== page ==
Either America will trust in love or it will continue to trust in fear. I, your God, am fearless. I am all about love. Trust in love and you will have trusted in my very essence even if you have doubted my very existence. If necessary for your sake, America, just leave my name out of this. I’m fine even with people denying my existence, so long as they rightly trust in my essence which is love. Choose enemy-love, instead of enemy-fear and armed conflict as you do now, and you can still bring about a very different self-fulfilling prophecy. You will have then finally trusted in my true essence and, with that truth, will finally receive your own freedom.”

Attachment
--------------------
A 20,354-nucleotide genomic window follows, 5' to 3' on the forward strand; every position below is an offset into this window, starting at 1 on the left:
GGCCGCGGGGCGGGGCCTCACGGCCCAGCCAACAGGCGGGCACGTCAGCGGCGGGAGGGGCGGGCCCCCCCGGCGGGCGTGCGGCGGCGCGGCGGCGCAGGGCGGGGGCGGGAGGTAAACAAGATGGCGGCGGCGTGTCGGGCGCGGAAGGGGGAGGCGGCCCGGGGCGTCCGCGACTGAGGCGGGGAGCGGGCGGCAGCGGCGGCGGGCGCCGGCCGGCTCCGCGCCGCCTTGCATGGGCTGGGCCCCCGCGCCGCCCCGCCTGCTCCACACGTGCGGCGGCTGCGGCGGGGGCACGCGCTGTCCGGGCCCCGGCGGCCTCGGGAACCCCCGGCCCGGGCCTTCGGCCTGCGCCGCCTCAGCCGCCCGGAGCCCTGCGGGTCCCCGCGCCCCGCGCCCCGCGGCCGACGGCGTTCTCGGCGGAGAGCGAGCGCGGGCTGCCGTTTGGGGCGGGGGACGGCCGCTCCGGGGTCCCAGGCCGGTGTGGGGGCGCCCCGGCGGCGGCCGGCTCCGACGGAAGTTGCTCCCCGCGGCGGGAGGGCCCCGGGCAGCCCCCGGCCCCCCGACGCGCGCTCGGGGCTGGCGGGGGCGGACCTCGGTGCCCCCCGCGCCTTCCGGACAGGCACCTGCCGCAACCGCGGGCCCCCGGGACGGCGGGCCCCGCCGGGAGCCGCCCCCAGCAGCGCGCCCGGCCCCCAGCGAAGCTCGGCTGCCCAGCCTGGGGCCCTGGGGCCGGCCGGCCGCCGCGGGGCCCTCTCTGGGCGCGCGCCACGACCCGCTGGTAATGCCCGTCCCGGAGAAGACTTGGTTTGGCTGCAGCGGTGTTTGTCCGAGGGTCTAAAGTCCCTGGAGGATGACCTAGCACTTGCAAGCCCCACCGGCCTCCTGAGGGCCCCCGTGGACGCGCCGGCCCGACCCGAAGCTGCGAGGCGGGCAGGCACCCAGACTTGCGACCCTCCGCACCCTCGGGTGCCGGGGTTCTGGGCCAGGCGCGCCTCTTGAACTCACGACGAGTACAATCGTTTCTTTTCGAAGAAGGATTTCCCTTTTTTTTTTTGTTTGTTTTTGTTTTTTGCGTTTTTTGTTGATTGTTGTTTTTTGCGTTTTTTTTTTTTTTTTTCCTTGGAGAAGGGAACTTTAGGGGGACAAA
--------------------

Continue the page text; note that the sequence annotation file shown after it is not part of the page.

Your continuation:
The Lesson of King Abimelech

I don’t have the greatest memory when it comes to the Christian Bible.

Which is why I have to read it many times over in order to grasp the lessons of its many stories and parables throughout its 66 books dubbed scriptural canon.

So this morning in my private time of daily devotions, as I still call them, I’m reading the story of Judge Gideon and his son, King Abimelech of Israel. And I find in my mind this little hole or blank spot where I had long ago forgotten that Israel had a King before Saul. Yep. Abimelech was successor to his father, Gideon, yet not as Judge but rather by assent of the governed he was named King. King Abimelech. Long before King Saul ever assumed such power.

How could I have forgotten that?

Well, therein lies a lesson perhaps not just for me today but for you upon reading this, or upon re-reading Judges 8-9 if you are so inclined.

I wonder, dear friends, if there are not two types of power in this world that we humans are capable of drawing from.